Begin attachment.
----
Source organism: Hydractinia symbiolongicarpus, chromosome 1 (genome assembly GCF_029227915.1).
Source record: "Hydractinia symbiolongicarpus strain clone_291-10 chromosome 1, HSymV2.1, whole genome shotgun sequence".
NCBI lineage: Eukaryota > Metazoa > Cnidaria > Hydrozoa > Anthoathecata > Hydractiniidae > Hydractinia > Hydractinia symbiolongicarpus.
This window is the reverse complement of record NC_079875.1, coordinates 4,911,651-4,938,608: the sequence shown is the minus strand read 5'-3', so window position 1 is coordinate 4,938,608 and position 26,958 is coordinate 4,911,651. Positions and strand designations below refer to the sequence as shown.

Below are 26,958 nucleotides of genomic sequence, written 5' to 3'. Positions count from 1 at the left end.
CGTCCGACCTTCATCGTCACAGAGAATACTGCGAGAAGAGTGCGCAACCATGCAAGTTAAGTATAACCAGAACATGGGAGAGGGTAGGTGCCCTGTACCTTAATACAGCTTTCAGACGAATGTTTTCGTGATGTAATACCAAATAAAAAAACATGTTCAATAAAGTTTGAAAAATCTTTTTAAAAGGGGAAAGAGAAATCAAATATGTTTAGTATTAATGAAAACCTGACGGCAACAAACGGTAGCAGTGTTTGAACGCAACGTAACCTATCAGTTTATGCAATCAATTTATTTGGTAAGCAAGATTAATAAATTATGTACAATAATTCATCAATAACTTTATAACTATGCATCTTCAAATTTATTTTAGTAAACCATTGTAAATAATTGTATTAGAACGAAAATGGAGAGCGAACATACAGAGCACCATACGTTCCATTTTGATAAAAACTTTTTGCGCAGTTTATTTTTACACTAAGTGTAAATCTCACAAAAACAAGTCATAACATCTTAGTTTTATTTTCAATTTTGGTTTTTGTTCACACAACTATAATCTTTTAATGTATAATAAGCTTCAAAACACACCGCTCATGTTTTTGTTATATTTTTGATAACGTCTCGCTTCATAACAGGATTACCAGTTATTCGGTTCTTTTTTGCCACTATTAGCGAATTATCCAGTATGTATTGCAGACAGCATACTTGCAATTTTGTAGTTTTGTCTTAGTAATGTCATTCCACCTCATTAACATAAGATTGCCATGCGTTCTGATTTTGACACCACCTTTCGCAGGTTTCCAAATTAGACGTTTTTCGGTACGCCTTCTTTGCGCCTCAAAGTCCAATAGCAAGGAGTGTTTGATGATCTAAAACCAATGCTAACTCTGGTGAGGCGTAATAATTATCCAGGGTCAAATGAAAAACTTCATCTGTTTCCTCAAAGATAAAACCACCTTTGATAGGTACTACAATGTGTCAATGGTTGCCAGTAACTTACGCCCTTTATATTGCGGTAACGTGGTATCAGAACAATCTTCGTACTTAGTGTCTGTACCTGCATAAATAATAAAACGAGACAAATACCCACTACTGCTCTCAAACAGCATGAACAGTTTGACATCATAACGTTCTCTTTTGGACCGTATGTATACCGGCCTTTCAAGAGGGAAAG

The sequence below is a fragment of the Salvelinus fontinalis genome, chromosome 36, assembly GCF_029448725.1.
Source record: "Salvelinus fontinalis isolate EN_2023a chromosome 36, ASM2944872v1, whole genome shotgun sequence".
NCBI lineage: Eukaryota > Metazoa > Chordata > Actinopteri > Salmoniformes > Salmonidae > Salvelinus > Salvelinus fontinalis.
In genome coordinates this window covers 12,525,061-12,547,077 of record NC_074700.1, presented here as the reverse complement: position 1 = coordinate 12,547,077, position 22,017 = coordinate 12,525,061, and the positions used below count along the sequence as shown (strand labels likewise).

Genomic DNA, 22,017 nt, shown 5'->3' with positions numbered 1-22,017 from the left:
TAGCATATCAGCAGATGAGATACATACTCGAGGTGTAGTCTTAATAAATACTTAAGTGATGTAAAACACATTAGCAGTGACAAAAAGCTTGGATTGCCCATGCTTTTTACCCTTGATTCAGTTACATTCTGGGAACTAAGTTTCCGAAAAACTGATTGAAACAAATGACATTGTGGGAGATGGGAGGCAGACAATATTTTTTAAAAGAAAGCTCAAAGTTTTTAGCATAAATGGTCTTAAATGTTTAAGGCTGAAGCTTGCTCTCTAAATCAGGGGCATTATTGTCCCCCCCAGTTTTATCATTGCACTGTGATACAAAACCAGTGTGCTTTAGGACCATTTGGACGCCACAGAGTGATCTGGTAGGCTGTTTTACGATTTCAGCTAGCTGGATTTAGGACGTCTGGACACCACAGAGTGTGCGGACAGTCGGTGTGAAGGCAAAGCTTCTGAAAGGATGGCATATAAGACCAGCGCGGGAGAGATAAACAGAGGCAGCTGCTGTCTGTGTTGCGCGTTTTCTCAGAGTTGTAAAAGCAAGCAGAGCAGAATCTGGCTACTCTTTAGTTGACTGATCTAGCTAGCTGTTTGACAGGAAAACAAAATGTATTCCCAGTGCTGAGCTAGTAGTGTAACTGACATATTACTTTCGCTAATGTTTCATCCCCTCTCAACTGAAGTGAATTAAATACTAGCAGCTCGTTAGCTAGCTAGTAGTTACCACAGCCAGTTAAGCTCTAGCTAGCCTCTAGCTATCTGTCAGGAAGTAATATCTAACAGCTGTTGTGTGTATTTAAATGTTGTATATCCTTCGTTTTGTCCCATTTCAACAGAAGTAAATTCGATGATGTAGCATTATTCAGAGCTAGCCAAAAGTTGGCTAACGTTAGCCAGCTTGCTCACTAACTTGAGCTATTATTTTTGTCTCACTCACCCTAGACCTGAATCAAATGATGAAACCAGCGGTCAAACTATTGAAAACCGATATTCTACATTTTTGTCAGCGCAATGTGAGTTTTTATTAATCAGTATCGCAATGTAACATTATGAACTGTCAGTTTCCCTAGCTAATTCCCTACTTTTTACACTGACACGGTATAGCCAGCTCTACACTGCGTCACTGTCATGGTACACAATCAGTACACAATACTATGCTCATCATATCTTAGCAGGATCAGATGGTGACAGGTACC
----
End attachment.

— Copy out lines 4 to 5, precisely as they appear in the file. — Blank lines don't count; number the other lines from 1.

This window is the reverse complement of record NC_079875.1, coordinates 4,911,651-4,938,608: the sequence shown is the minus strand read 5'-3', so window position 1 is coordinate 4,938,608 and position 26,958 is coordinate 4,911,651. Positions and strand designations below refer to the sequence as shown.

Below are 26,958 nucleotides of genomic sequence, written 5' to 3'. Positions count from 1 at the left end.